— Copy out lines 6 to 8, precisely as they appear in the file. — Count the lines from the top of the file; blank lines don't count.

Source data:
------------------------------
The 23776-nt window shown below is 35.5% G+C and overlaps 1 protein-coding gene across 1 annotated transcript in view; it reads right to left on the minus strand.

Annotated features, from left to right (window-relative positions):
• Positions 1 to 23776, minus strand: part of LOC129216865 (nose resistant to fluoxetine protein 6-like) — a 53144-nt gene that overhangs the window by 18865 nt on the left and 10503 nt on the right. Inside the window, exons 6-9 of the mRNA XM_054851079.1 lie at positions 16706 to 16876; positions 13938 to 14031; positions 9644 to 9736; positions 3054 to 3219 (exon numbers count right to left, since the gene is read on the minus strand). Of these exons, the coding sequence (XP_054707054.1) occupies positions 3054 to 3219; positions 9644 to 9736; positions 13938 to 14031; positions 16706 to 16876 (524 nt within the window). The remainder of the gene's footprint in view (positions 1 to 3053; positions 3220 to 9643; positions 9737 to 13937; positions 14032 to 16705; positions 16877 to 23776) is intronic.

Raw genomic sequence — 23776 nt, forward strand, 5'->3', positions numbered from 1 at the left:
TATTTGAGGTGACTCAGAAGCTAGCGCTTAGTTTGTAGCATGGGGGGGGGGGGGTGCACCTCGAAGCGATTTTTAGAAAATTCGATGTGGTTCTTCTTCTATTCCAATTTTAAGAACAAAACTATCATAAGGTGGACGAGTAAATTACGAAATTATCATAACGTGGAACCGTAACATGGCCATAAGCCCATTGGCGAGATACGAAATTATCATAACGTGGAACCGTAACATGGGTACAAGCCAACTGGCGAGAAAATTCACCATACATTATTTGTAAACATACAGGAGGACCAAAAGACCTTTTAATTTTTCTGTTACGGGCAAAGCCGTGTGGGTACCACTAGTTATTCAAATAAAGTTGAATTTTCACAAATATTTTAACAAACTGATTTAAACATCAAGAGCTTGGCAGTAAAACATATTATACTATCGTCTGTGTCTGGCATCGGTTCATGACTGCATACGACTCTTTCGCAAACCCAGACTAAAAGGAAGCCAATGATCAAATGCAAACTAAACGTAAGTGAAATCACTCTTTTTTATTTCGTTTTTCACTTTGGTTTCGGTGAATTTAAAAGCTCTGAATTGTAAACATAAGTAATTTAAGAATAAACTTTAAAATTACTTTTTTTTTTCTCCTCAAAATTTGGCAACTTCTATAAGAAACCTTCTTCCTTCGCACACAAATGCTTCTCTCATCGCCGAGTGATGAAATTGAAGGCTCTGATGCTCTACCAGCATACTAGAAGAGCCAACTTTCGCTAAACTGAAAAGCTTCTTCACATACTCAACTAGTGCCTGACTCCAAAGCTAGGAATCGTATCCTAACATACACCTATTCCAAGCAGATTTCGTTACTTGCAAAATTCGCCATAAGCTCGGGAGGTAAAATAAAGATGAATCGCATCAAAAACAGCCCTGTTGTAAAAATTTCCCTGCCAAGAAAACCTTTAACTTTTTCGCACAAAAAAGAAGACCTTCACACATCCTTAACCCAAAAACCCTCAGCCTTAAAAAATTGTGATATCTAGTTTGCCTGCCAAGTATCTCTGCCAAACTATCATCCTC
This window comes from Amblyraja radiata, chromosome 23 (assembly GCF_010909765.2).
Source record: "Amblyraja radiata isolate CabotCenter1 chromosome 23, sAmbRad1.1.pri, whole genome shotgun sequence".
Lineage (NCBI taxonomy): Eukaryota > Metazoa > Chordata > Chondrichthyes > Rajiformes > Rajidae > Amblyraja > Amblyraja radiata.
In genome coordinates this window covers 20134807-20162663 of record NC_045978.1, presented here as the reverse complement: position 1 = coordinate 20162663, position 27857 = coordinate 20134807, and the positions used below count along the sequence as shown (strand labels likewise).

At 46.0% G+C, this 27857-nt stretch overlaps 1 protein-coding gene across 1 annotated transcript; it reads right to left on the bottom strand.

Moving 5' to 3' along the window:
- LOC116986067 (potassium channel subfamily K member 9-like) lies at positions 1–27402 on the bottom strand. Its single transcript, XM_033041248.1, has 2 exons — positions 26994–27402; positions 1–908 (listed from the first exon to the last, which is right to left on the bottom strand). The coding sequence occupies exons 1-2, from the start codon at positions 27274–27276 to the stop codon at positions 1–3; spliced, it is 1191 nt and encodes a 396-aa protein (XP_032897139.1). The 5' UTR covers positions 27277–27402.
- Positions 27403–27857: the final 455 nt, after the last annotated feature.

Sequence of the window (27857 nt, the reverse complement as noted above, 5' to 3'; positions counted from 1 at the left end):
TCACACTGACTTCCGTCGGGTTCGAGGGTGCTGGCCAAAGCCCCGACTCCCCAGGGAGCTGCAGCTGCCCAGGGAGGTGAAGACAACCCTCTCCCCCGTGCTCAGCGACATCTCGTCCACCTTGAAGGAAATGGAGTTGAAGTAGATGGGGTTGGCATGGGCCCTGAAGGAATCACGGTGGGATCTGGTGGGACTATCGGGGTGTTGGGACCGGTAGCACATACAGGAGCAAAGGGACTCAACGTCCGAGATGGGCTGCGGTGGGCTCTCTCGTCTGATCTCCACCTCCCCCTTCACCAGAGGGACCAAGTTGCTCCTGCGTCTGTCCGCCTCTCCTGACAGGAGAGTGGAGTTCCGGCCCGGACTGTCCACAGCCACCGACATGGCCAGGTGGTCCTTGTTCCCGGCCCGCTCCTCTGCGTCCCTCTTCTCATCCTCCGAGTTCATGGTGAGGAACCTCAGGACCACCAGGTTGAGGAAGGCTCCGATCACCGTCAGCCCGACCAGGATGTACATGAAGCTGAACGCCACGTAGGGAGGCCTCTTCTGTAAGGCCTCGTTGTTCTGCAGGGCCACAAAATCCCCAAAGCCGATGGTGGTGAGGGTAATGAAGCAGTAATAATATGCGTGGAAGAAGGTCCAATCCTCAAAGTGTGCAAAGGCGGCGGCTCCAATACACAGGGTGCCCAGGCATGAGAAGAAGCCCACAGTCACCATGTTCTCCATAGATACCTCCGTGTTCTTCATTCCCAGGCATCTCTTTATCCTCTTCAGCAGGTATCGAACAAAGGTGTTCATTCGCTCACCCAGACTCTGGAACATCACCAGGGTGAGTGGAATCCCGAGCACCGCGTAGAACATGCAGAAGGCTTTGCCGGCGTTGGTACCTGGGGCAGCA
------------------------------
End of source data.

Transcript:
This window comes from Amblyraja radiata, chromosome 23 (assembly GCF_010909765.2).
Source record: "Amblyraja radiata isolate CabotCenter1 chromosome 23, sAmbRad1.1.pri, whole genome shotgun sequence".
Lineage (NCBI taxonomy): Eukaryota > Metazoa > Chordata > Chondrichthyes > Rajiformes > Rajidae > Amblyraja > Amblyraja radiata.